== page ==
Smart Contracts Are Having Their Moment: Named in the 1990s, they took 15 years to arrive

Consider a situation where a product is covered under manifold patents held by multiple third-party patent holders. Imagine the time and costs of, among others, monitoring sales and royalty payments. Now imagine a technology that could (1) ensure that every time a sale is made, royalty payments are made to all patent holders in an eye blink; and (2) eliminate the need for an audit because the transaction history is readily secured and transparent. Such “smart contracts” have the potential to eliminate frictions (or transaction costs) common with traditional contracts. But would that also eliminate or materially reduce the role of contract lawyers?

The term “smart contract” was first coined in the early 1990s by Nick Szabo, a computer scientist and legal scholar, to describe an automated contractual relationship. The concept, however, would remain elusive and obscure until about 15 years later, when the right technology – the blockchain – came along.

Created by pseudonymous developer Satoshi Nakamoto, blockchain underpins bitcoin (and other cryptocurrencies) as a distributed ledger that stores, time-stamps, encrypts and verifies every bit of data and could bring Szabo’s concept into reality. The ledger is not under any single entity’s control but is distributed across a network of computers and operates by consensus; all parties can confirm in real time the status of a transaction. If an attempt is made to change any data in a block already added to the chain, it is rejected by the network of computers (i.e., the chain cannot be broken as the blockchain is immutable). Trust rests in the record itself.

Given the enormous potential, it is not surprising that new blockchains far afield from cryptocurrencies are emerging, particularly where trust in the veracity of records and verifiability of transactions are warranted. Insurance, real estate and health care are examples of industries well suited to benefit from blockchain adoption. In law, immutable transaction records could change the way evidence is used in courtrooms.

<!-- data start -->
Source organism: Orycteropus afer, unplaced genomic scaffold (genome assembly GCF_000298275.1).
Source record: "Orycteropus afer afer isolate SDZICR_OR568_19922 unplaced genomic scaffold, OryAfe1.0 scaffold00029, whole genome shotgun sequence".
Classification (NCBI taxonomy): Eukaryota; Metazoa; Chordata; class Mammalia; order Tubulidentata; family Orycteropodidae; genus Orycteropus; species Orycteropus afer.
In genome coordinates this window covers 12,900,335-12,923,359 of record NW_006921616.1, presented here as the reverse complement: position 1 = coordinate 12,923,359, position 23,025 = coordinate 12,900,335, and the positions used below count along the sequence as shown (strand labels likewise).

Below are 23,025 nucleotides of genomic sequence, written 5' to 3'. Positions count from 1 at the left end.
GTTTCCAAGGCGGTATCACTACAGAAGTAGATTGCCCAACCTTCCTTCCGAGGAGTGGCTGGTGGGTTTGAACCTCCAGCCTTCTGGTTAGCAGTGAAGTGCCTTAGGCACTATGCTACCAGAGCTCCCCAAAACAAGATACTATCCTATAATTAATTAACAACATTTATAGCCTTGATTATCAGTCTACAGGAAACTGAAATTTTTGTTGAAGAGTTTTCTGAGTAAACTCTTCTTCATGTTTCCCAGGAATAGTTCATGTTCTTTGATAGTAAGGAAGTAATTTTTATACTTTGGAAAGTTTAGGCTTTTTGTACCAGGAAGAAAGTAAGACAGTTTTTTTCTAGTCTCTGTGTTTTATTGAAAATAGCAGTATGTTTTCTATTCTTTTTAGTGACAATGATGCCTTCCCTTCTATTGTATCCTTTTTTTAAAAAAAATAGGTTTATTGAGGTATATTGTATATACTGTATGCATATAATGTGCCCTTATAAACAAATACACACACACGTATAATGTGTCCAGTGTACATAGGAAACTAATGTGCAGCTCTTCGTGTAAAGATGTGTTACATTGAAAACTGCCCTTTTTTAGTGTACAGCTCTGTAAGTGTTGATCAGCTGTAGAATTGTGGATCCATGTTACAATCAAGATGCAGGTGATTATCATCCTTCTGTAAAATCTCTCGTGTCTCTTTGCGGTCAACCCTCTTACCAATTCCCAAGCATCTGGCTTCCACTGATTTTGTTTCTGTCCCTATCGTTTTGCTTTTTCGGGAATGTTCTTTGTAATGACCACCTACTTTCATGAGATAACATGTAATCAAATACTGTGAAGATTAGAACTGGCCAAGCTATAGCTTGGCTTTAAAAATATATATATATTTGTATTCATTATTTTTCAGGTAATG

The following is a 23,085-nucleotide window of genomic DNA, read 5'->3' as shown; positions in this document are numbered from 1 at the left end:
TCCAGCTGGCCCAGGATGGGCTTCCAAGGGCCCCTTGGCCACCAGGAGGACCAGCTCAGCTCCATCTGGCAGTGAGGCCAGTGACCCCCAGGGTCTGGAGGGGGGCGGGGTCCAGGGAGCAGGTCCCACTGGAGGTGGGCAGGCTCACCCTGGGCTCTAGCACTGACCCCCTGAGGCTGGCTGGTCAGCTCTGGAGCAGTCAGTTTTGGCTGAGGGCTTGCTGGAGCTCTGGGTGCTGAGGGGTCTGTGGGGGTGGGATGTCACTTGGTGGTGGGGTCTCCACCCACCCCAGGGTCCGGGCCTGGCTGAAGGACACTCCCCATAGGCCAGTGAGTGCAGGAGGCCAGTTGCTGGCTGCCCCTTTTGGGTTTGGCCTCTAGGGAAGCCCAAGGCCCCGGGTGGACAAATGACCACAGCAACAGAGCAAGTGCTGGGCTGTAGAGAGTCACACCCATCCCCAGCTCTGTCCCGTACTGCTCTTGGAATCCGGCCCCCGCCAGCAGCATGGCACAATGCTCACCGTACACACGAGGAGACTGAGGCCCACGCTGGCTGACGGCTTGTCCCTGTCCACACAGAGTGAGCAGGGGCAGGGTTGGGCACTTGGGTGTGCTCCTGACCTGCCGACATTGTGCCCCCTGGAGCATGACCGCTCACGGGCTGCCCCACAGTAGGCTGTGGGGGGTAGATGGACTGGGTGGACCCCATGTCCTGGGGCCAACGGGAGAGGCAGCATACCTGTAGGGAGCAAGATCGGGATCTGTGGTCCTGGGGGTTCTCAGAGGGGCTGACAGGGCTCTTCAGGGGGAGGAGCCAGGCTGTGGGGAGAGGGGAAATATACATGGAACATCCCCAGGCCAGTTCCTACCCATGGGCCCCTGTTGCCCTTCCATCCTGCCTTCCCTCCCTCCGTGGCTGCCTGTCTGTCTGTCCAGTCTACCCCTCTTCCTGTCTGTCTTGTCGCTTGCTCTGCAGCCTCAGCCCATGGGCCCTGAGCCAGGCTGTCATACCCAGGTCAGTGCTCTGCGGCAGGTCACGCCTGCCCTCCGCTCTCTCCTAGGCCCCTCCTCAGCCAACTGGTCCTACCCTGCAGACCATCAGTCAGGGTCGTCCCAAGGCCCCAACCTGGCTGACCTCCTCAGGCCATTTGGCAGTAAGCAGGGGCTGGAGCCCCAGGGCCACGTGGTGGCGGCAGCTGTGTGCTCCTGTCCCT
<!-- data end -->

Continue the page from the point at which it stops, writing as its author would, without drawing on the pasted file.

An algorithmic smart contract is essentially self-executing code that enables the transfer of complex assets with automated exchange of rights. Business rules and arrangements can be encoded in software that execute themselves automatically under predetermined circumstances, and nothing outside the code can alter the rules of the transaction. Economic theory could provide clarity and guidance for such rules and arrangements, in particular providing an understanding of the potential pitfalls when designing contracts – Oliver Hart and Bengt Holmström were awarded the Nobel Prize in Economics in 2016 for such research.

The proliferation of smart contracts could diminish demand for lawyers to the extent that they are part of the friction within the transaction process. But it is also possible that demand for lawyers could increase in other ways. Indeed, the prediction that smart contracts will diminish the role of the lawyer may be overblown, and yet another example of the “lump of labor” fallacy. This fallacy is the incorrect notion that only a finite amount of work exists, and when automation is introduced, the amount of work is reduced. The historical economic evidence, however, shows that the rise of new technology has generally ended up creating more jobs than it destroys, because automation increases the demand for humans to do the other tasks around it and shifts the work mix toward new types of services.

Whether economic history regarding the lump of labor fallacy repeats itself in this instance, the best contingency is to be smart about the economic impact of the blockchain. Gaining a better understanding of the economics of contract theory couldn’t hurt.

William Choi, a Managing Director at AlixPartners LLP, specializes in finance, antitrust, securities, intellectual property and assessment of class-wide damages. He has testified on economic damages and quantitative methods, and he assists clients on matters related to competition and data analysis. Choi has a Ph.D. in economics from Duke University and can be reached at [email protected].

Published .